That was the first time I saw Baez’ work and I was hit over the head with it. On the one hand I already found a certain peace in the multiple paintings in almost identical tones of that distinctive brown, curiously soothing. But once I was aware that each shape was a person and that she had eyes, the power shifted away from me. Despite being reduced to a single tone of color without the topography of a face, this person stared right back at me defiantly. I was no longer a consumer taking stock of what I get about a work of art, scrutinizing, inspecting and evaluating… until that strange thing happens when you feel furtive glances looking back. Are the eyes blinking? It is impossible to see them all at once.
The work is titled “Can I Pass? Introducing the paper bag to the fan test.” Cryptic I know, but bear with me. Firelei is the child of Dominican and Haitian heritage. She grew up first in the rural countryside of the Dominican Republic and later in the American South. In each place she learned where she fit into the spectrum of skin color and how it parlayed into her social status in any number of loose or rigid group structures. She learned also of some archaic racial “tests” that helped determine if a person, (read: woman) is racially “impure.” The “avanico” or “fan test” specifically addressed the question of hair. When fanned, European/white hair will flow back. African-textured hair will not. The discovery of “blackness” by this means was grounds for legally justifying a divorce in the eyes of the law in the Dominican Republic. The idea seems absurd now, but it wasn’t that long ago that it was an actual scientific-ish stunt upon which lives turned. The “paper bag test” is even more nefarious as it arises from within the African-American community as an evaluation used for social stratification within organizations, mostly sororities and fraternities. This is the pigmentocracy – where the status hierarchy of a group is based on the lightness or darkness the skin. A particular brand of intra-racism that alters notions of beauty and (self)-love for generations to come.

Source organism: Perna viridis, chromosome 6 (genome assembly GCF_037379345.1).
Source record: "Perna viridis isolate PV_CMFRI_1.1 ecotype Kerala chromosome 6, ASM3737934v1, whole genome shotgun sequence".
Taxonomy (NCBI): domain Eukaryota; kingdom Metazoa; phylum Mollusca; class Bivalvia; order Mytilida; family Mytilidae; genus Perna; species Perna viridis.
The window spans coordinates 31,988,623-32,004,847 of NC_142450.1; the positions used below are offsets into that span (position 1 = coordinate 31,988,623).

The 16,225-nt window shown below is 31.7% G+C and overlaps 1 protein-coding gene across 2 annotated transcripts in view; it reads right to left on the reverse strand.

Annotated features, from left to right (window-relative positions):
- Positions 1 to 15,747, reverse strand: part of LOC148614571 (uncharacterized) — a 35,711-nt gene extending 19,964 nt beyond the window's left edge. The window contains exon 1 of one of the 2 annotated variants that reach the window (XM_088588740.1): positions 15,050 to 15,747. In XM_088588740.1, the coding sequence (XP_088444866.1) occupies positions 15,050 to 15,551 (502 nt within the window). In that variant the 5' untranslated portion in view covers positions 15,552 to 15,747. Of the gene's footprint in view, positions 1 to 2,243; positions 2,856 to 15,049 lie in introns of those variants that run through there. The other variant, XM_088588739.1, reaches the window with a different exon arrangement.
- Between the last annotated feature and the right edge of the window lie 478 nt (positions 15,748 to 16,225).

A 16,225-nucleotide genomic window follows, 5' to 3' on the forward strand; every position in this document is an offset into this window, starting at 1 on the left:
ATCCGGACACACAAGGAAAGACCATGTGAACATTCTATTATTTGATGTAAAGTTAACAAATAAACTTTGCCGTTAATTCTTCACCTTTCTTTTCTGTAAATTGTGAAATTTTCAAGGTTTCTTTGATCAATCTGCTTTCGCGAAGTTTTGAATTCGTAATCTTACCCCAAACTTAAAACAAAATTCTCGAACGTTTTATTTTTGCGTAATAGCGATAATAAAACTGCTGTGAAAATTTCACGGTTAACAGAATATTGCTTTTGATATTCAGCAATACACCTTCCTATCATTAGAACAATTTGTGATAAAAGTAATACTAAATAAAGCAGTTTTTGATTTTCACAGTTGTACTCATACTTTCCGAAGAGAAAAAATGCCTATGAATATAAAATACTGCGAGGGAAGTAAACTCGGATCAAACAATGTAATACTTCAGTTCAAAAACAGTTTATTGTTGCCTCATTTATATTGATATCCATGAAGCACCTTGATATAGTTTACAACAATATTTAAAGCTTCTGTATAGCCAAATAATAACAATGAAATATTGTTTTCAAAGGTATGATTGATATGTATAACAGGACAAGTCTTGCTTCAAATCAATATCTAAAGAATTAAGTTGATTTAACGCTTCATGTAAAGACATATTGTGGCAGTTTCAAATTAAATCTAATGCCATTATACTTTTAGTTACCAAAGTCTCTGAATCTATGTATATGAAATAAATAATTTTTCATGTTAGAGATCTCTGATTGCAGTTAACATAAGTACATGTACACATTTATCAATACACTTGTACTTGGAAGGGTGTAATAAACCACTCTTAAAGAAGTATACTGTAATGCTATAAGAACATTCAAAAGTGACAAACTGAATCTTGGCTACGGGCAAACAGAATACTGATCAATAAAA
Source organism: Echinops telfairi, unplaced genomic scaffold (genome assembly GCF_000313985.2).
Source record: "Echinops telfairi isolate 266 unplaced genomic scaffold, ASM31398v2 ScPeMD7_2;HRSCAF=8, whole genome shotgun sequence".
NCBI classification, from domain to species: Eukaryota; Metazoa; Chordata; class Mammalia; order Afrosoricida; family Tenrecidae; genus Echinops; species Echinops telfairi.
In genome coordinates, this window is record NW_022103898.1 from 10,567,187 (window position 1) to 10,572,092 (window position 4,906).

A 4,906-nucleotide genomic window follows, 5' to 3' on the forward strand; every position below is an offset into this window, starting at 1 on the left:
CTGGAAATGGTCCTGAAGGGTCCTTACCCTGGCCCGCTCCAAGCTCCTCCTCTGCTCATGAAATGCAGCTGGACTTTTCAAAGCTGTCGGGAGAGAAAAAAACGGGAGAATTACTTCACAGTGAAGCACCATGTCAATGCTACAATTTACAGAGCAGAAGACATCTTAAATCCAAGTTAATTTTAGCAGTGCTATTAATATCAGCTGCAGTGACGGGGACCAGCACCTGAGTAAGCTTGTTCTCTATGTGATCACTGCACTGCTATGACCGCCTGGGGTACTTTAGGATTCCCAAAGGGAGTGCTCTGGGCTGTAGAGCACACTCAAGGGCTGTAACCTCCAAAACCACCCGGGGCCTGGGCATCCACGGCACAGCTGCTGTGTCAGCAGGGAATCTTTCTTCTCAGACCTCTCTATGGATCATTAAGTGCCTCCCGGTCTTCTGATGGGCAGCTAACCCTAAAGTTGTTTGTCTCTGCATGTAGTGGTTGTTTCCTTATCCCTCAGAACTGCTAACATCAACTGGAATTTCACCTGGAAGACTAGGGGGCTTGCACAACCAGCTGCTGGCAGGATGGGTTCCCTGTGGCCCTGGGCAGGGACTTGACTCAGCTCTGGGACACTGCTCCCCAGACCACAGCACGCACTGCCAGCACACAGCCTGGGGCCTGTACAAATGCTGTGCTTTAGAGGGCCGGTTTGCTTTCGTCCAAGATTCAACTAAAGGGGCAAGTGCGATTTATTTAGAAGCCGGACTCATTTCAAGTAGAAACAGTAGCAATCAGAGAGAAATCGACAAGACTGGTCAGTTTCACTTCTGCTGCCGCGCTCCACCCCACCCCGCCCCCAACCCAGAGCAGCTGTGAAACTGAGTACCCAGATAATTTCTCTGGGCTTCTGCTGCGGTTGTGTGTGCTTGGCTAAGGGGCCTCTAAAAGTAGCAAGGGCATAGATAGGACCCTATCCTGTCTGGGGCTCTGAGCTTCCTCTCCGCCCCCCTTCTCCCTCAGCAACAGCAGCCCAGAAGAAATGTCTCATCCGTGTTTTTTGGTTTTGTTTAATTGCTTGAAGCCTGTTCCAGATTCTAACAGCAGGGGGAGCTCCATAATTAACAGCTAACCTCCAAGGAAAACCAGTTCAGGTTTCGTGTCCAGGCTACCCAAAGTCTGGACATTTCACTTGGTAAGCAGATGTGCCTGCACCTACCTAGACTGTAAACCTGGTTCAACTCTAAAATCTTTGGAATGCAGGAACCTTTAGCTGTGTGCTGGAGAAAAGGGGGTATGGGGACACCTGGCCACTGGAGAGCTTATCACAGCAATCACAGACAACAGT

With her “Can I pass?…” piece Baez is, on one level, making a pretty straightforward commentary on historical practices concerning visual markers of race. She wakes up, prepares herself to meet the faces that she meets, goes out into the world and upon returning home she snaps a picture or two to capture the shape and texture of her hair, and settles into the meditative act of painting as accurately as possible merely two aspects of herself – one signifier of race and one of race and gender. She works to match color of her skin as a single field that outlines the shape of her head. Can she pass for white on that or any given day were she to need to? If darker than a paper bag she will not. And what of her hair? Would the fan test prove that her hair wouldn’t flow back? We can just look at the silhouettes and judge for ourselves which days she may have. According to Baez, this idea of hair flowing ‘naturally’ is still a standard held in most Dominican beauty salons and is part of the disguise women of color have learned to wear.